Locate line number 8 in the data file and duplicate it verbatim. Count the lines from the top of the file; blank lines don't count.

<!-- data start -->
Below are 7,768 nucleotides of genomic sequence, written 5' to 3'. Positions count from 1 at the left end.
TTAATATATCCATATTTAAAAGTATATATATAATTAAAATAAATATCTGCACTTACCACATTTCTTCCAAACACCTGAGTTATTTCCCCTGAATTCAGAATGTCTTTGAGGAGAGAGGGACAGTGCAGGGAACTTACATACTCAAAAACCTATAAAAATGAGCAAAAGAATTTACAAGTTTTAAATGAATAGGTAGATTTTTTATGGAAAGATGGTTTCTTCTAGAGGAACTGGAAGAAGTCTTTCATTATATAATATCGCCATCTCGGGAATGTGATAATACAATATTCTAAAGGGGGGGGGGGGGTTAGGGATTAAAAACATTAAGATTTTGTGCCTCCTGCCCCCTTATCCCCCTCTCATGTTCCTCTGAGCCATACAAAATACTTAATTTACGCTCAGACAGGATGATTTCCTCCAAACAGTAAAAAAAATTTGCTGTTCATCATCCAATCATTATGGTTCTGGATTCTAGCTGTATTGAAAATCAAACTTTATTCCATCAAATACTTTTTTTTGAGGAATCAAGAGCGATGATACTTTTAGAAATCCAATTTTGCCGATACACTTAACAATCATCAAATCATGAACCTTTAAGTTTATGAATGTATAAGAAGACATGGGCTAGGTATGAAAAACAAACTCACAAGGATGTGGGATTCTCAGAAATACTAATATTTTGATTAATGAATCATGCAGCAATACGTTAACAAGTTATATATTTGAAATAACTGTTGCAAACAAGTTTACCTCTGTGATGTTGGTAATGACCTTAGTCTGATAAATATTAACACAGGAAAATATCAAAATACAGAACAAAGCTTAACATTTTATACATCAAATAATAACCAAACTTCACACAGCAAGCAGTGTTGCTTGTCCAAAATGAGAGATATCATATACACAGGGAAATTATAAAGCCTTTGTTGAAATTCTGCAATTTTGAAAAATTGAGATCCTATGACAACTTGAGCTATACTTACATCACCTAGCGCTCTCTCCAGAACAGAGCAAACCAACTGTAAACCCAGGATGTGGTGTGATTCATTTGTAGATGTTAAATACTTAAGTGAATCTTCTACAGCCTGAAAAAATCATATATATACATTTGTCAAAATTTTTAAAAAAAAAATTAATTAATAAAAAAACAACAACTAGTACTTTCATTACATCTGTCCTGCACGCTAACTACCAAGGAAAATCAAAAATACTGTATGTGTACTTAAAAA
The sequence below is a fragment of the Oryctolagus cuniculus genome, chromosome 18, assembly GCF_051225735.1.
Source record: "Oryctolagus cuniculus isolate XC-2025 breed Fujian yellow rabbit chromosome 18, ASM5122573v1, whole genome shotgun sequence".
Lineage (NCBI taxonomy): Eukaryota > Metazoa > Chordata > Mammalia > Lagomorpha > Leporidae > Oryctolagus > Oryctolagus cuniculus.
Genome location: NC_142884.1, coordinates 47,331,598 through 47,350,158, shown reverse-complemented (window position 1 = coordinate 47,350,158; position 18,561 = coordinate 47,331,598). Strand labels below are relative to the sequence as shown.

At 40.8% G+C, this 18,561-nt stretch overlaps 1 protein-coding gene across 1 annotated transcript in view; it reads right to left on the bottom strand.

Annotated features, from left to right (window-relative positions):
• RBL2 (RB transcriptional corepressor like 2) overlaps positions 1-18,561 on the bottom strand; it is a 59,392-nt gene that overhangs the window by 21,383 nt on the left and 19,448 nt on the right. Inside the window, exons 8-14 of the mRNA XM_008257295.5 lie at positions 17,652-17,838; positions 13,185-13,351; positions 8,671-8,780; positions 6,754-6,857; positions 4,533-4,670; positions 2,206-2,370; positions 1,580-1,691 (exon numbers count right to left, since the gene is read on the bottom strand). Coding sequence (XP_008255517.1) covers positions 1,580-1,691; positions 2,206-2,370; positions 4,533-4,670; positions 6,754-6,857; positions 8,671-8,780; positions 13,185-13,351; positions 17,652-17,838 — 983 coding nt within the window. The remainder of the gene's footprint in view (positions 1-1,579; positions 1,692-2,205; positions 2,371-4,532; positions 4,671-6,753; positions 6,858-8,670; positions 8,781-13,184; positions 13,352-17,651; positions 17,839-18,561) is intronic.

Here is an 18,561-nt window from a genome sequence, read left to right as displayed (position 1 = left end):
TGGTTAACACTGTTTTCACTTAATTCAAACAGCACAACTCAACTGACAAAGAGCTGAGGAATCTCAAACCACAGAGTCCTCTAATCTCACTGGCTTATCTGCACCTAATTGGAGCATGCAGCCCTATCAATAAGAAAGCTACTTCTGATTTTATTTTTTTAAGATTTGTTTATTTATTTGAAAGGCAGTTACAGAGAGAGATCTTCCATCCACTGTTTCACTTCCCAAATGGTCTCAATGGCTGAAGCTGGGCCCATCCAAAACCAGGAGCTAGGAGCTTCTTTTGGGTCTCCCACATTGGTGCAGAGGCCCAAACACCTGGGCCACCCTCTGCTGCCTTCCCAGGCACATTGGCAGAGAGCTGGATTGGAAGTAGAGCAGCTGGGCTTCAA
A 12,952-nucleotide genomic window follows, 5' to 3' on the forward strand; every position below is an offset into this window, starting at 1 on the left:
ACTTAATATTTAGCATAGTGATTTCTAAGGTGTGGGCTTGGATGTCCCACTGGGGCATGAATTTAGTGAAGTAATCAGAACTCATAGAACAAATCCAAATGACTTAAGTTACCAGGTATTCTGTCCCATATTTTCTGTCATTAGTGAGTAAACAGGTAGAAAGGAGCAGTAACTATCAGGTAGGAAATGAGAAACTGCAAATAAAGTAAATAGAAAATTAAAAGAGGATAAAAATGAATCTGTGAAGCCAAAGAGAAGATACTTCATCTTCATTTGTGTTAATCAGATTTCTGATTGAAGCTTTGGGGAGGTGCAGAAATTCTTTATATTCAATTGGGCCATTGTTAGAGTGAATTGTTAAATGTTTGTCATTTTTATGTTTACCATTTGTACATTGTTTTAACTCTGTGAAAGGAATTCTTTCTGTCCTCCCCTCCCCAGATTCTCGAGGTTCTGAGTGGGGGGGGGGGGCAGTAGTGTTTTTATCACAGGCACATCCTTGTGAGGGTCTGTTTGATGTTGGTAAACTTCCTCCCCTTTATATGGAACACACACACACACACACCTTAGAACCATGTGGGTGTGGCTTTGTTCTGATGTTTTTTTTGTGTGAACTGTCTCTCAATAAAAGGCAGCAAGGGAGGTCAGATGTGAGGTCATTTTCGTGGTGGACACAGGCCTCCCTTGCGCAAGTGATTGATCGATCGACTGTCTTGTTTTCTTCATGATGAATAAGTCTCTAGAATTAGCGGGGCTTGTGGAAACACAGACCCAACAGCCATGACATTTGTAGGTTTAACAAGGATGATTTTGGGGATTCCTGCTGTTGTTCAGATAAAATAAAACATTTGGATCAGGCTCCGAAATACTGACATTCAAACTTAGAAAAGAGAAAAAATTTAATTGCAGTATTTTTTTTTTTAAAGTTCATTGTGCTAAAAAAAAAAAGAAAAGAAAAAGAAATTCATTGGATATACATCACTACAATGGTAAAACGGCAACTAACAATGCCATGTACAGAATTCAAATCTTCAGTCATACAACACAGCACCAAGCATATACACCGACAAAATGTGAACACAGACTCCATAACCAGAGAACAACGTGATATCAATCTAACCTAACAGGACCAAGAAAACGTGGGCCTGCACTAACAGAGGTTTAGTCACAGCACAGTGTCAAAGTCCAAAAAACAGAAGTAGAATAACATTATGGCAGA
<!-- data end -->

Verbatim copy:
Annotated features, from left to right (window-relative positions):